You’re doing something that, to my recollection, nobody has attempted in my 20 years of involvement in SC. There isn’t an established procedure for JITLib in NRT. That means it’s likely to take some research on your part to get there: open up the JITLib classes and get your answers from the code. Admittedly this isn’t easy :slightly_frowning_face: but it may be better in the long run to have your own independent knowledge. The idea is to figure out what the JITLib methods are doing, and emulate those processes to extract the server messages to be inserted into the Score.

The centerpiece is NodeProxy’s put method.

I apologize that my earlier post wasn’t enough… I’m afraid there isn’t much more that I can personally do at this point, though.

hjh

Hi @polina.v – it would be very nice to have a solution for this. Note that it will be limited in so far as a NodeProxy can contain also Patterns etc. so it may be necessary for the time being to exclude this possibility.

It is tricky, but can be made work. As you also found, a possible central piece is MixedBundle, which – sorry – misses documentation, but preparationMessages are documentaed in the superclass OSCBundle.

Optimally, we would have a way to capture all that is necessary for a score from the open bundle of the server, like:

s.openBundle;
n = NodeProxy.audio(s, 2);
//add a few things for the node to do. 
n[0] = {Impulse.ar(490)};
n[1] = \filter->{|sig| SVF.ar(sig*0.2, LFDNoise0.ar(3).range(100, 9000), 0.8);};
s.addr.bundle.postcs;
s.closeBundle(false); // close and ignore

You can see that there are syncFlag items in the bundle. The BundleNetAddr in the server uses them to do the sync handshake (when resources like SynthDefs are sent). Now if one could convert the content of a BundleNetAddr into a score, that would be generally useful – a lot more could be done this way.

I am not sure if I have overlooked anything.

Hi @julian -
Thanks for chiming in on this.
I think I’m still missing how this all ties together in a score, though.

My understanding is that the code that you’ve shared creates a bundle with NodeProxy indices included. I’m assuming what needs to happen next involves establishing a Score and a MixedBundle, where the current bundle can be pared with score messages, as in @jamshark70 's example.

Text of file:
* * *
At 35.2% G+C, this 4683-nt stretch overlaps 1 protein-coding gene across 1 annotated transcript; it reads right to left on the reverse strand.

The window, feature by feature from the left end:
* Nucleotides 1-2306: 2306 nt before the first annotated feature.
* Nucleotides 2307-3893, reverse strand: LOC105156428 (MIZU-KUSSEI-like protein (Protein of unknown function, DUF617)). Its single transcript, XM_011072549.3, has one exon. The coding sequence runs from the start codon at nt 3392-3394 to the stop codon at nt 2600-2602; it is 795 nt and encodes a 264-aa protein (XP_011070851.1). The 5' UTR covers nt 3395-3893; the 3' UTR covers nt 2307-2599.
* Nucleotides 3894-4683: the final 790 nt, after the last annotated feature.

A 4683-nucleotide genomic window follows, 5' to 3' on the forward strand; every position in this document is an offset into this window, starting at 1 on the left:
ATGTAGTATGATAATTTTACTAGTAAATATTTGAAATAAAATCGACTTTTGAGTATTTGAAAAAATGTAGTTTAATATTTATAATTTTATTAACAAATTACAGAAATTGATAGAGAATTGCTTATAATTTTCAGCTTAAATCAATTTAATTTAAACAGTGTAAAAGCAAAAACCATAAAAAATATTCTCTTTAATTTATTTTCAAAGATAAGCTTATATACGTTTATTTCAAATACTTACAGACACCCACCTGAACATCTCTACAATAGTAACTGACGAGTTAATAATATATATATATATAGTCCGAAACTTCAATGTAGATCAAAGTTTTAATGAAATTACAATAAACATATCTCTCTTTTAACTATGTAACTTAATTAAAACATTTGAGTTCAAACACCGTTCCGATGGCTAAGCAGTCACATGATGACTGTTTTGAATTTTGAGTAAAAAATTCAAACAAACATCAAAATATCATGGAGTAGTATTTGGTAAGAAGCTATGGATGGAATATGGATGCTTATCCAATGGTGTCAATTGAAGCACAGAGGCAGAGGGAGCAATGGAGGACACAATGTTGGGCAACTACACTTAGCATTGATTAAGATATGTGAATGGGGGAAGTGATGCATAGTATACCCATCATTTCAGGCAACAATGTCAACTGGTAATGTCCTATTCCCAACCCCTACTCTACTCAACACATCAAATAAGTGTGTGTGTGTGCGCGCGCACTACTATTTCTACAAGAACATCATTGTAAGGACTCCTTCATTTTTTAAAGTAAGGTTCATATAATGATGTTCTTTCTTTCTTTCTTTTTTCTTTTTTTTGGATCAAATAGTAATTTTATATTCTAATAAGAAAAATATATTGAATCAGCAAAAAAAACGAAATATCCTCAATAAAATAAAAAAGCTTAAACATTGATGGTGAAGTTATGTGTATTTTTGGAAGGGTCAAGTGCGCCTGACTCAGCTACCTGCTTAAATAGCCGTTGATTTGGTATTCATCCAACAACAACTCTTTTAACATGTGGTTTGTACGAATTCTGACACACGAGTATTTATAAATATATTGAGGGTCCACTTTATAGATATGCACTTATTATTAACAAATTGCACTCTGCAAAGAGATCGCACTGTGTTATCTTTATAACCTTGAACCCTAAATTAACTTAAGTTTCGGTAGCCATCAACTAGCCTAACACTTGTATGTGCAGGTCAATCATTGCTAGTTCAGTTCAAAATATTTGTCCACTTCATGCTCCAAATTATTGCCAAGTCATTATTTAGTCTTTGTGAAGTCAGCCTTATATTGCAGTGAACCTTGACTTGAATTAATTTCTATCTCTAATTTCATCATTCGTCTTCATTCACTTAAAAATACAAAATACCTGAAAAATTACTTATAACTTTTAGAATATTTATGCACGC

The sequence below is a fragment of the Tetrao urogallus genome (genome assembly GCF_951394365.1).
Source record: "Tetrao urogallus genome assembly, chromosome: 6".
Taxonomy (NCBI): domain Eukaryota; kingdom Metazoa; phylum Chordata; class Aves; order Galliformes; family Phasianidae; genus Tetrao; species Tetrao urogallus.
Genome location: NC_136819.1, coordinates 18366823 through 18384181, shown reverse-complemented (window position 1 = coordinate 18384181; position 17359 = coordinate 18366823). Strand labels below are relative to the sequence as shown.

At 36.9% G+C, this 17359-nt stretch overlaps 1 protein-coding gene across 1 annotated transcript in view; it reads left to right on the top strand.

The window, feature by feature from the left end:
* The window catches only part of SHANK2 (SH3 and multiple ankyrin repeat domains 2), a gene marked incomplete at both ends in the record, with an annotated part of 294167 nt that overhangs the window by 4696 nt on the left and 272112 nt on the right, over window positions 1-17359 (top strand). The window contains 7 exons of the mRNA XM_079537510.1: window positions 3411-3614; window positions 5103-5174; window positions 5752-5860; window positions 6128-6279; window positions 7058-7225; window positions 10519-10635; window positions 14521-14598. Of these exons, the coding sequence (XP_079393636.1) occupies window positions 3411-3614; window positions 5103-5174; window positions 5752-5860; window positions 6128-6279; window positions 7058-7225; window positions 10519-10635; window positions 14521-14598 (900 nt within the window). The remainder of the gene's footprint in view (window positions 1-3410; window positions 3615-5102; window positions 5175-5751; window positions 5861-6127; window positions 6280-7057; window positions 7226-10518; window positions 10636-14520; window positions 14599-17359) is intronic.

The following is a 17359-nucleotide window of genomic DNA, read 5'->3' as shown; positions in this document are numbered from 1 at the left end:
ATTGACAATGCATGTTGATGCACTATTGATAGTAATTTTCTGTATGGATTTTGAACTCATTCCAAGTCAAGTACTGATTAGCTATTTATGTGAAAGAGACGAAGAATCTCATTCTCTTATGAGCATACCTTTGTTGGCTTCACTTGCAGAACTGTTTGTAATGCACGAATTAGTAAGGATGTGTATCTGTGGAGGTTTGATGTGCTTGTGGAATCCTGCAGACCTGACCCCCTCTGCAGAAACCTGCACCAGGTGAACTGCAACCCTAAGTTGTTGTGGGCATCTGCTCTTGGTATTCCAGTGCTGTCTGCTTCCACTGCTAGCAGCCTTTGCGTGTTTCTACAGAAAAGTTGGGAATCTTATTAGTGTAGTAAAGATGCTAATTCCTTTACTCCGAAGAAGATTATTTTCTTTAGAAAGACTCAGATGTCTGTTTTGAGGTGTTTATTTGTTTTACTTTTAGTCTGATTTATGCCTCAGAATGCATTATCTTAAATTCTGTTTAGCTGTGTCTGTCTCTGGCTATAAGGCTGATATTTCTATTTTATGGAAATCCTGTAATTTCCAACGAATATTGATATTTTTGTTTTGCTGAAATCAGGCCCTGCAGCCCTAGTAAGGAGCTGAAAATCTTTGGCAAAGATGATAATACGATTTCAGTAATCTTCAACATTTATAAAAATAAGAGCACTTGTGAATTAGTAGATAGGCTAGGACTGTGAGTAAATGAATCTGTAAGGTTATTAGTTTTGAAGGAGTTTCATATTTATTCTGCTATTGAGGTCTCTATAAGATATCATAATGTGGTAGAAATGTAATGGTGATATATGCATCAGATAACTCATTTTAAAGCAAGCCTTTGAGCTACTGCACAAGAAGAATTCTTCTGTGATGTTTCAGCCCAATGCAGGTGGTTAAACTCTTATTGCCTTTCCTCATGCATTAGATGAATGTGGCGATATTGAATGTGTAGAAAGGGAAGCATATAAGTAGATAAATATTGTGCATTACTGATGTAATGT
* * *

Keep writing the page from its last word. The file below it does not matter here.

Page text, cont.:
Something like the following seems like it would be “close” - but I’m obviously still missing something about this format:

s.openBundle;
n = NodeProxy.audio(s, 2);
//add a few things for the node to do. 
n[0] = {Impulse.ar(490)};
n[1] = \filter->{|sig| SVF.ar(sig*0.2, LFDNoise0.ar(3).range(100, 9000), 0.8);};
s.addr.bundle.postcs;
s.closeBundle(false); // close and ignore

b = MixedBundle.new;
x = Score.new;
n.playToBundle(b, 0, 2);
b.preparationMessages.do { |msg| x.add([0, msg]) };
b.messages.do { |msg| x.add([0.1, msg.value]) };
x.play;

The thing that is missing here is: after closing the bundle, you want access to the bundle’s contents!

Julian’s suggestion throws away the bundle lets you access the bundle before closing it. But then closing the bundle throws it away, so there was no way to add it to the Score. This led you to believe that you needed to re-collect the bundle.

Also, collecting the bundle is slightly complicated by the fact that JITLib’s MixedBundles are sent asynchronously. If you run his entire code block at once, closeBundle happens before the bundles are sent, and the bundle ends up being empty.

Also, we should guard against errors.

So:

(
~getNodeProxyBundle = { |jitFunc, action|
	var result;
	if(s.addr.isKindOf(BundleNetAddr)) {
		Error("Cannot bundle while another bundle is in progress").throw;
	};
	fork {
		protect {
			s.openBundle;
			jitFunc.value;
			0.01.wait;  // arbitrary, just a guess; s.sync didn't help
		} { |error|
			if(error.isNil) {
				result = s.closeBundle(false);  // close, don't send, but keep the bundle
				action.value(result);
			} {
				s.closeBundle(false);  // on error, bundle is not reliable, so discard
			}
		};
	};
};
)

Then, when you inspect the bundle, you’ll find that it has two types of array elements:

  • [ \syncFlag, [ [ … msg …], [ … msg… ] ] ]
  • or just a flat message array

Sync doesn’t matter in NRT, so the code to add to the Score will need to flatten this.

(
x = Score.new;

~getNodeProxyBundle.({
	n = NodeProxy.audio(s, 2);
	n[0] = {Impulse.ar(490)};
	n[1] = \filter->{|sig| SVF.ar(sig*0.2, LFDNoise0.ar(3).range(100, 9000), 0.8);};
}, { |bundle|
	bundle.do { |row|
		if(row[0] == \syncFlag) {
			row[1].do { |msg|
				x.add([0, msg]);
			}
		} {
			x.add(0, row);
		}
	};
});
)